"The US detention centre at Guantanamo Bay, Cuba, is condemning thousands across the world to a life of suffering, torment and stigmatisation," the London-based rights group said on Monday in a statement accompanying a new report.
"Five hundred men from around 35 nationalities are detained in Guantanamo. Dozens are currently on hunger strike and there have been numerous suicide attempts.
"None of them have had the lawfulness of their detention reviewed in a court of law."
Amnesty Americas Programme Director Susan Lee said: "Despite widespread international condemnation, the US authorities continue in their attempts to strip all detainees of their right to challenge their detention in US courts."
The rights group demanded that the US administration publish a list of all "war on terror" detainees being held at Guantanamo and elsewhere, and try or release the prisoners.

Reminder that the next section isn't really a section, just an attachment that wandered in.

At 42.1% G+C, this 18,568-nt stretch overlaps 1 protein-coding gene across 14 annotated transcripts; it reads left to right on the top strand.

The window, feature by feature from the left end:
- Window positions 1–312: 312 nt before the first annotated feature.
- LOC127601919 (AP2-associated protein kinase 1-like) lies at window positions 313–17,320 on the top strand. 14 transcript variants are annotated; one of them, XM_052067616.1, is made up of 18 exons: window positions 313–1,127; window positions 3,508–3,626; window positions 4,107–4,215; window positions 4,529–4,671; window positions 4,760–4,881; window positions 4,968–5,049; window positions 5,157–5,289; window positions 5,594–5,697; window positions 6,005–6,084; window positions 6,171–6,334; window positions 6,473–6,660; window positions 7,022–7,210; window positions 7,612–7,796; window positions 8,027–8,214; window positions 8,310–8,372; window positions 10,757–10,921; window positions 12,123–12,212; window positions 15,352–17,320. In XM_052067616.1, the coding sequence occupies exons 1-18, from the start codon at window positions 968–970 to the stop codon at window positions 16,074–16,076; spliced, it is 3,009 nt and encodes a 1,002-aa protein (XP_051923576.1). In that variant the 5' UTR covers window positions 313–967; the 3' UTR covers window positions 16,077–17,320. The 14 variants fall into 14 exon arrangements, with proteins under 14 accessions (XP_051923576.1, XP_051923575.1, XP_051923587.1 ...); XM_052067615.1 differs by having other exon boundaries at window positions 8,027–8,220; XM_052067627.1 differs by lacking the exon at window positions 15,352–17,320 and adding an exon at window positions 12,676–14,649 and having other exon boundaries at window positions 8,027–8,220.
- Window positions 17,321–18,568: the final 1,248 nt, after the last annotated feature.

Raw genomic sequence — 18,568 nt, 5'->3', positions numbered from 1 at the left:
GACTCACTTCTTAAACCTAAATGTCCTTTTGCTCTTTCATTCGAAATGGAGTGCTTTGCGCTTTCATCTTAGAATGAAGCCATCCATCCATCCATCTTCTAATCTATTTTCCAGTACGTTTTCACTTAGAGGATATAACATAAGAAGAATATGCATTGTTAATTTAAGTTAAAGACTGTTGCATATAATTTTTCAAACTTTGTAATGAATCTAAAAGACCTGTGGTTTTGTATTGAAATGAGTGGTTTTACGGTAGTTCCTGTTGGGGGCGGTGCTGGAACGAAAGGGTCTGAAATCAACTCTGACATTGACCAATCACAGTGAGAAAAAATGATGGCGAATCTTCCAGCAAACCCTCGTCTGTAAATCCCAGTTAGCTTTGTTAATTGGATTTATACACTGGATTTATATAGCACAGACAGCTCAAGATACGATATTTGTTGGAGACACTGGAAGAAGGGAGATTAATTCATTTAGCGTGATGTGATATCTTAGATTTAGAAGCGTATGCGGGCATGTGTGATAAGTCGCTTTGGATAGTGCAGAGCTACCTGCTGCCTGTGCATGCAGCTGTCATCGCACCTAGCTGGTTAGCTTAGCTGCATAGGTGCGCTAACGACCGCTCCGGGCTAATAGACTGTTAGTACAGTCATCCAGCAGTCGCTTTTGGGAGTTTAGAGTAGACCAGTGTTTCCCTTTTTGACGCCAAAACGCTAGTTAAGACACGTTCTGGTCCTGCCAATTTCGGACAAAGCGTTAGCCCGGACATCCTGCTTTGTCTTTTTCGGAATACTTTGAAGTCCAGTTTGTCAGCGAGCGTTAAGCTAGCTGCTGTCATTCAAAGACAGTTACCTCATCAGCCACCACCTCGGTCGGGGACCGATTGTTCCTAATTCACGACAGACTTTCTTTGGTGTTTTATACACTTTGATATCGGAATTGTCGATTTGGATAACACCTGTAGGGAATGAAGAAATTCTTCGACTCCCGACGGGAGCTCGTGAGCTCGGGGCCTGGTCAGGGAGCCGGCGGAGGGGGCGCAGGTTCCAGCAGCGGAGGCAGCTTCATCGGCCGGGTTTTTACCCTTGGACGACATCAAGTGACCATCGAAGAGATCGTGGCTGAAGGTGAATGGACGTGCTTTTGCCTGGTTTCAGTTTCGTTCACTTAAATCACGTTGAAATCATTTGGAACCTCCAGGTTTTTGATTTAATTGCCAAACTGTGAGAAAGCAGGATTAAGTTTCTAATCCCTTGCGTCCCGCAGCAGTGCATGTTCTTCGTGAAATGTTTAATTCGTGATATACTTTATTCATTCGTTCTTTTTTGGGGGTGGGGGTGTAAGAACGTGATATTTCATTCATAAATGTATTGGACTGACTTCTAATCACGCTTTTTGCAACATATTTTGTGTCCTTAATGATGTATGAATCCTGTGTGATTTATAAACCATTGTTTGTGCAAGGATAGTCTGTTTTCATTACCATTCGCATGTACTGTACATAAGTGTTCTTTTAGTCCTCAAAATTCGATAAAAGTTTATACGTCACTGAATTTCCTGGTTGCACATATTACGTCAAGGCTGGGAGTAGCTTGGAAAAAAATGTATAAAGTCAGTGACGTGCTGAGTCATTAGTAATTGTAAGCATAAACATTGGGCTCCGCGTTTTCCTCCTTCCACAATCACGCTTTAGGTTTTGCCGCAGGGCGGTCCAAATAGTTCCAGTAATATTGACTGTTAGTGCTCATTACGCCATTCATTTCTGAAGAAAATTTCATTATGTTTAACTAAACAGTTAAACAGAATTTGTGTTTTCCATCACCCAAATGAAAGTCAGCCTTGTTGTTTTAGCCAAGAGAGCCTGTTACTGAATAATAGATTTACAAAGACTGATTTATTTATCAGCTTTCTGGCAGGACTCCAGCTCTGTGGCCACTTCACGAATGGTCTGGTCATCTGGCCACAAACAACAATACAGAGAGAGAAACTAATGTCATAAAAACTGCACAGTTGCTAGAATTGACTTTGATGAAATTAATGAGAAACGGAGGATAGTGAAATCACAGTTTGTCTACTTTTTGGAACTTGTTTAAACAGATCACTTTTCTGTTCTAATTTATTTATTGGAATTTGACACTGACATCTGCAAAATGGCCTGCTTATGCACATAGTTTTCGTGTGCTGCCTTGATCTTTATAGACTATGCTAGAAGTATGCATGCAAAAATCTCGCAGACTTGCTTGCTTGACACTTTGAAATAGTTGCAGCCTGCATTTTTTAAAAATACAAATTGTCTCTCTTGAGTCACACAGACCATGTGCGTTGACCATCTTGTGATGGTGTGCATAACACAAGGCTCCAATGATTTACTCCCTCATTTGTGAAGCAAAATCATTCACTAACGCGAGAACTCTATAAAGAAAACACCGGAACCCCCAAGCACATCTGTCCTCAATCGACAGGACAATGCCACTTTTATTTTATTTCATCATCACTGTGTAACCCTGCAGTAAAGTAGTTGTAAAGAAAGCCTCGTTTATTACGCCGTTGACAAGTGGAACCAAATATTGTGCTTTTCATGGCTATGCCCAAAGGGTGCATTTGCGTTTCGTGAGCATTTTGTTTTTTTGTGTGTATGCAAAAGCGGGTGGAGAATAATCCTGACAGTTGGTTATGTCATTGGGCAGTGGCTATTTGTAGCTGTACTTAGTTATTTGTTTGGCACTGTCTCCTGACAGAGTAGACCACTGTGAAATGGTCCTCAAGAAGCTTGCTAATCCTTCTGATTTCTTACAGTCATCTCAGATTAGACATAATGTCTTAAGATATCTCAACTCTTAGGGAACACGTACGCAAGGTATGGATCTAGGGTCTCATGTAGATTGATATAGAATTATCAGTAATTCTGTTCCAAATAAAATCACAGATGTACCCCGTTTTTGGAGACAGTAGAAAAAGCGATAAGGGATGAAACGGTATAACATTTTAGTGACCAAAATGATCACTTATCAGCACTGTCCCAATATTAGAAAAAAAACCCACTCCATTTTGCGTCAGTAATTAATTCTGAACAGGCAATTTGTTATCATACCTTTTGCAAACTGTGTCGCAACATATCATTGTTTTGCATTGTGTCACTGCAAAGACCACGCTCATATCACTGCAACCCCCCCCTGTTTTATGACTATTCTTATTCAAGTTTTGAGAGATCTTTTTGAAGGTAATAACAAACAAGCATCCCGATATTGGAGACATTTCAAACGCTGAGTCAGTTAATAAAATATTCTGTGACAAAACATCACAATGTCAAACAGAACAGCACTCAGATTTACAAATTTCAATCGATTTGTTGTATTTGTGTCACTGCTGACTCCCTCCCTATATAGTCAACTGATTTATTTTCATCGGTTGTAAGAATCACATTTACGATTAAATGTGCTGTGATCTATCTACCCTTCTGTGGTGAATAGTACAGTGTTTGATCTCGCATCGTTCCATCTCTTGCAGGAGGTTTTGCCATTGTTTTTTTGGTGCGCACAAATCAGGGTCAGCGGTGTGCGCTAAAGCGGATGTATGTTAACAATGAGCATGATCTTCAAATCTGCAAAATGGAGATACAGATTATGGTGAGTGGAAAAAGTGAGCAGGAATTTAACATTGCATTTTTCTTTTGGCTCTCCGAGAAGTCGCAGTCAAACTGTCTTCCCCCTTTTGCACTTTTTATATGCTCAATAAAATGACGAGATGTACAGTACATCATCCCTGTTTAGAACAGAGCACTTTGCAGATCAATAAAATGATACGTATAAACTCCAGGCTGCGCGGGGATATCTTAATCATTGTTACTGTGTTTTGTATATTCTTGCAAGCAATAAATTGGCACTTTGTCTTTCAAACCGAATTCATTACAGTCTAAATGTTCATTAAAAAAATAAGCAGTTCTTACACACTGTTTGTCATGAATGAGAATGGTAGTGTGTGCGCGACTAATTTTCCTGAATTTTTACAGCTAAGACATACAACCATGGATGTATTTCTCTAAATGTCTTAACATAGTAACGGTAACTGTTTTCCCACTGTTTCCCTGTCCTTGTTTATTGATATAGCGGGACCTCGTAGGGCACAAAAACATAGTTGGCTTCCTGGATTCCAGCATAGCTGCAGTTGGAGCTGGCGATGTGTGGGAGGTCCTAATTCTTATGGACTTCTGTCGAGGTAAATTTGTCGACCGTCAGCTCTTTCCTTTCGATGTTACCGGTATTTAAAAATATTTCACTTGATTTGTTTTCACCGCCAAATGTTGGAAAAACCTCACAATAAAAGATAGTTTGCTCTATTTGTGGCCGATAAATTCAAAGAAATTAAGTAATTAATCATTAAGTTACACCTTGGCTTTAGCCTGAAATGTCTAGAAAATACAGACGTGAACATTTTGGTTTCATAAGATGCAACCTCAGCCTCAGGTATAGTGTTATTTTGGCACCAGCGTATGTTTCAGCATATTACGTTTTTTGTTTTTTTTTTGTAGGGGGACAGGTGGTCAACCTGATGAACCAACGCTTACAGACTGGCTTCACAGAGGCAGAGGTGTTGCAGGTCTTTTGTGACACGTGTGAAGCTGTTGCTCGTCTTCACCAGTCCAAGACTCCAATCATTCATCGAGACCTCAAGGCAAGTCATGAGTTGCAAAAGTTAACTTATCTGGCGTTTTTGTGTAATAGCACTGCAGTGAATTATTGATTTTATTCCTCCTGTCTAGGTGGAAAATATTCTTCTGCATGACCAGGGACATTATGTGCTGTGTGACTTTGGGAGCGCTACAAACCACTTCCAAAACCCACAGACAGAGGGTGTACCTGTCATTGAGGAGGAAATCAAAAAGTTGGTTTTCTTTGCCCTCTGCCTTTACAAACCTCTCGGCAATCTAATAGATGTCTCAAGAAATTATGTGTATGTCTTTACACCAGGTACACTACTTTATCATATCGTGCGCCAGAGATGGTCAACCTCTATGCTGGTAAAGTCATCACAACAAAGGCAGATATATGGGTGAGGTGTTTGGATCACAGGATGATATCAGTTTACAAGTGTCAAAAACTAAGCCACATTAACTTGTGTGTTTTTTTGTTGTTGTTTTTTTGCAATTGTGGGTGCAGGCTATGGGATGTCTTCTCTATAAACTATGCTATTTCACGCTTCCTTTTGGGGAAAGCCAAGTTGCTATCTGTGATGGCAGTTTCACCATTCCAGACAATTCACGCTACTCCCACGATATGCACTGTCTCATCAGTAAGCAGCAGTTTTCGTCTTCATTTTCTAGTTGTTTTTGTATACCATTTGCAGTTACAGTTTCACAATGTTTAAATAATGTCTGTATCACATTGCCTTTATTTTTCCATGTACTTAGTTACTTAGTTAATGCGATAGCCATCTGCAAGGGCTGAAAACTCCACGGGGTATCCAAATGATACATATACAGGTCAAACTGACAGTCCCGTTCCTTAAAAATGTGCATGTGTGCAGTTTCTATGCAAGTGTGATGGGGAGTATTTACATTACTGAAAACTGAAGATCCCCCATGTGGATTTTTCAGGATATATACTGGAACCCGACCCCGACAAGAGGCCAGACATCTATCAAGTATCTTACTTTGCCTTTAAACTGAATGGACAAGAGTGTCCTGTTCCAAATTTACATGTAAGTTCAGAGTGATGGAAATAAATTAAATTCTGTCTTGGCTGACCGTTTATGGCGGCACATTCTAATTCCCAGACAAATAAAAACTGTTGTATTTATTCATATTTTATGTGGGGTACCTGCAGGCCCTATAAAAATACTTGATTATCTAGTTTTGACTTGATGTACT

Citing complaints from inmates of mistreatment and abuse, Amnesty also appealed to Washington to "close Guantanamo and open up all US detention facilities to independent scrutiny", and to investigate allegations of torture.
Amnesty said the force-feeding of inmates on hunger strike, if it was done in a way that deliberately caused suffering, could constitute "cruel, inhuman or degrading treatment".
The report quoted one inmate, Fawzi al-Odah, describing how he was force-fed through a nasal tube.
"The nurse shoved a tube up my nose so quickly that I began choking, bleeding from the nose and spitting blood. They used no anaesthetic," he was quoted as saying.
Amnesty also said the families of detainees were not being given basic information about their loved ones.
Many of those prisoners who had been released or transferred from Guantanamo had faced "continued harassment, arbitrary arrest and ill-treatment" in other places.
A US federal judge last month ordered the government to release the identities of hundreds of Guantanamo detainees, rejecting arguments that this might put their families in danger. The government is expected to appeal.
US President George Bush insisted last month that the prisoners were being treated "humanely".
"Guantanamo is a necessary part of protecting the American people. And so long as the war on terror goes on, and so long as there's a threat, we will inevitably need to hold people that would do ourselves harm," he said.